Tag Archives: Dorothy B. Hughes

Anyone Can Write a Mystery

“Anyone can write a mystery,” says a book editor in Helen McCloy’s Two-Thirds of a Ghost (1956), and later a literary agent asserts, “there is no market anywhere now for a story with a plot.” As an author and publisher of mysteries, those most highly plotted of fictions, McCloy is clearly having a little fun.

The opportunity to rediscover McCloy’s work was one of the benefits of a class I taught recently on some women mystery writers of the 1950s. I titled the course “Forgotten Masters” because my four authors—Helen McCloy, Charlotte Armstrong, Margaret Millar, and Dorothy B. Hughes—are largely forgotten and out of print today, while many of their male contemporaries are not (including Ross Macdonald, who was Millar’s husband).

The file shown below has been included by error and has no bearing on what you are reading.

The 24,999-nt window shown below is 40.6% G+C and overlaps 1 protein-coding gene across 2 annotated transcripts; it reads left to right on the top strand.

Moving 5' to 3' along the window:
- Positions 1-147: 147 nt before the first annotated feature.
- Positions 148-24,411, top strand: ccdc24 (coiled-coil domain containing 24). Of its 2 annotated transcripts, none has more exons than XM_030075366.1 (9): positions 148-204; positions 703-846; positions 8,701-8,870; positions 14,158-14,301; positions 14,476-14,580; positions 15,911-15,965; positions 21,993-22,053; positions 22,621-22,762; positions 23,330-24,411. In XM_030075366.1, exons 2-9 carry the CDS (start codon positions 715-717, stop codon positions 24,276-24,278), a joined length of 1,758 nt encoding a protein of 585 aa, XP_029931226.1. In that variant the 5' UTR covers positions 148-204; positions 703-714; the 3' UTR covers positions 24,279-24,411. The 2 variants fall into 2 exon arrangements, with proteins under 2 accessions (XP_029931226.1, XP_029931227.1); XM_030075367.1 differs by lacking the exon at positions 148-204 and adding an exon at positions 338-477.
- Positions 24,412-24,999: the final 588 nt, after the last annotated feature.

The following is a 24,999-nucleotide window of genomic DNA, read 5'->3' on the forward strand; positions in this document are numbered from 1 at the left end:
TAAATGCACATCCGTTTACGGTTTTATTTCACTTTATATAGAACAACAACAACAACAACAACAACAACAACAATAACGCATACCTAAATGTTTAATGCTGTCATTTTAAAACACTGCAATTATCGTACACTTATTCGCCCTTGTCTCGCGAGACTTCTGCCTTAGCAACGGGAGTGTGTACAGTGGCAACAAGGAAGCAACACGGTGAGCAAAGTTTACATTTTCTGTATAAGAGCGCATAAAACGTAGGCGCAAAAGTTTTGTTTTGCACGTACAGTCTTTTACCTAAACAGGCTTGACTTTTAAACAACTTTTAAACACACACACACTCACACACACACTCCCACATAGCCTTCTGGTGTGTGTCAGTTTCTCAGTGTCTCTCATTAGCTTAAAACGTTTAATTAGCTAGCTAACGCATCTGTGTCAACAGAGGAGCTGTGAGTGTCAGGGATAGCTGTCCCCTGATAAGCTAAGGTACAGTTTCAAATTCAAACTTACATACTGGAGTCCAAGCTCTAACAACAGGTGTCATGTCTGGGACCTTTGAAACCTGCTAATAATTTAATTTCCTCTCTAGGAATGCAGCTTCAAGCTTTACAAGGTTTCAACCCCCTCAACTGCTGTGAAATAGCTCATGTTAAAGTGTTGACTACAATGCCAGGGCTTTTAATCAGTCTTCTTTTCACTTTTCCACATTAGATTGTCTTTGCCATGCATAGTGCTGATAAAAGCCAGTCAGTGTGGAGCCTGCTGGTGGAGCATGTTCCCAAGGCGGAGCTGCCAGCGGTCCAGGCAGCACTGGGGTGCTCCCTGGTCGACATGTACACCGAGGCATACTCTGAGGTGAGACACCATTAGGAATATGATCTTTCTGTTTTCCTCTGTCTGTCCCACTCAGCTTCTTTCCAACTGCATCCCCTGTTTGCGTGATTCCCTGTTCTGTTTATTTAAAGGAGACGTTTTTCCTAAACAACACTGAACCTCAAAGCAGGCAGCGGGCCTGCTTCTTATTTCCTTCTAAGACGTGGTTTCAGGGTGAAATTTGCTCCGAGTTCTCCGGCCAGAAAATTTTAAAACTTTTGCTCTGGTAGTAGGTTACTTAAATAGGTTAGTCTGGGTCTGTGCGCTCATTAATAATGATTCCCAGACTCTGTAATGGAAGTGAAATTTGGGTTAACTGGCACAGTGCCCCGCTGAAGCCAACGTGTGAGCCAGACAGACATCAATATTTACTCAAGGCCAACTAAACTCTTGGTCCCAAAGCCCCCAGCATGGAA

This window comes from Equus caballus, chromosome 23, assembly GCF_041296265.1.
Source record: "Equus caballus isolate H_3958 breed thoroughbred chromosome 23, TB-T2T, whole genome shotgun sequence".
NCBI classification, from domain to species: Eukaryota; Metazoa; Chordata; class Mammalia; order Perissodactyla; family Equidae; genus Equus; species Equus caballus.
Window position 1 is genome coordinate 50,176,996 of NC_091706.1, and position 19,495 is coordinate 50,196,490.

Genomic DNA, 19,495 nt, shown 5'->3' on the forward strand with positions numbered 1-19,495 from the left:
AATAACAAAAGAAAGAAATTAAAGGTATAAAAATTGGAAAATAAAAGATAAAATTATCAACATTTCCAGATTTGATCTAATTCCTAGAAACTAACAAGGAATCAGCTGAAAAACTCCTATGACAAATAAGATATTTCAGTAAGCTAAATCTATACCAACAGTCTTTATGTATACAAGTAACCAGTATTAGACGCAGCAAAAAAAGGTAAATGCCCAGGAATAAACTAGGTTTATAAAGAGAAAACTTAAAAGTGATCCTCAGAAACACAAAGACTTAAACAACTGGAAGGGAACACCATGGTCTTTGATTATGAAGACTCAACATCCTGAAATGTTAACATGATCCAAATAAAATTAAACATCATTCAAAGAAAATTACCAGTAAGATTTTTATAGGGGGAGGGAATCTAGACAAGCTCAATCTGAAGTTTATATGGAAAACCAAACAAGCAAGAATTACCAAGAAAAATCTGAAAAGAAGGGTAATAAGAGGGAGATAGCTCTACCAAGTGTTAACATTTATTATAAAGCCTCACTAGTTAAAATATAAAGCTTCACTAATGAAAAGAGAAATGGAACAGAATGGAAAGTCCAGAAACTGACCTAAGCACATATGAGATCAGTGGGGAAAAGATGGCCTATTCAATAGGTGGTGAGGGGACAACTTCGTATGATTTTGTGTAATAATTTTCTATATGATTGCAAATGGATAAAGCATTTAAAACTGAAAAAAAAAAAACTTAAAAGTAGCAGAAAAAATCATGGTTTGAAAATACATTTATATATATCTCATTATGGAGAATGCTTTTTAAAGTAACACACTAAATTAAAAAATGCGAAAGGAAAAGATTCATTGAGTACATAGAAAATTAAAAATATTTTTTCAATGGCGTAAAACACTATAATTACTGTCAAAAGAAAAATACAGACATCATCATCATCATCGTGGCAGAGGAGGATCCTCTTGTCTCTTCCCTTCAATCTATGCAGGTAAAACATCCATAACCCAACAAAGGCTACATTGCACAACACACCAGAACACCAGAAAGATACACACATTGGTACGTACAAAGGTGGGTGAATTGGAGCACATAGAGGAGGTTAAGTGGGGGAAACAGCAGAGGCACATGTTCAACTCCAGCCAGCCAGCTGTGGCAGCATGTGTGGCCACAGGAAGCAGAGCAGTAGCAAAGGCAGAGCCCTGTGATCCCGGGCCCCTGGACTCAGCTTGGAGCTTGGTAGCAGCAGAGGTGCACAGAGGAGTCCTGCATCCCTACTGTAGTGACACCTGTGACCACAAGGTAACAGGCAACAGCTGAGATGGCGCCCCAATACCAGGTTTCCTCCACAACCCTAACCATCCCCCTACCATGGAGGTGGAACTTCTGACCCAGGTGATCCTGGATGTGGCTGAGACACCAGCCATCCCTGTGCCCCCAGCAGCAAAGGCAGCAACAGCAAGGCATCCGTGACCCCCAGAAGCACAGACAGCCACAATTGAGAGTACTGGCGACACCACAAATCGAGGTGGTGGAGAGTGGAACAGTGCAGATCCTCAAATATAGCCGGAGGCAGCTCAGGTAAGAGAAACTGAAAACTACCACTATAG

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Dorothy B. Hughes’ Last Novel

On the 50th anniversary of Martin Luther King’s “I Have a Dream” speech, I am intrigued to note that this year is also the 50th anniversary of the publication of Dorothy B. Hughes’s final novel, The Expendable Man, in which race is an important factor.

Hugh Densmore is a young physician interning in Los Angeles. Driving one night across the desert to his grandparents’ home in Phoenix, he picks up, against his better judgment, a young female hitchhiker. Given the time of day and the deserted highway, Hugh fears she might otherwise be in danger.

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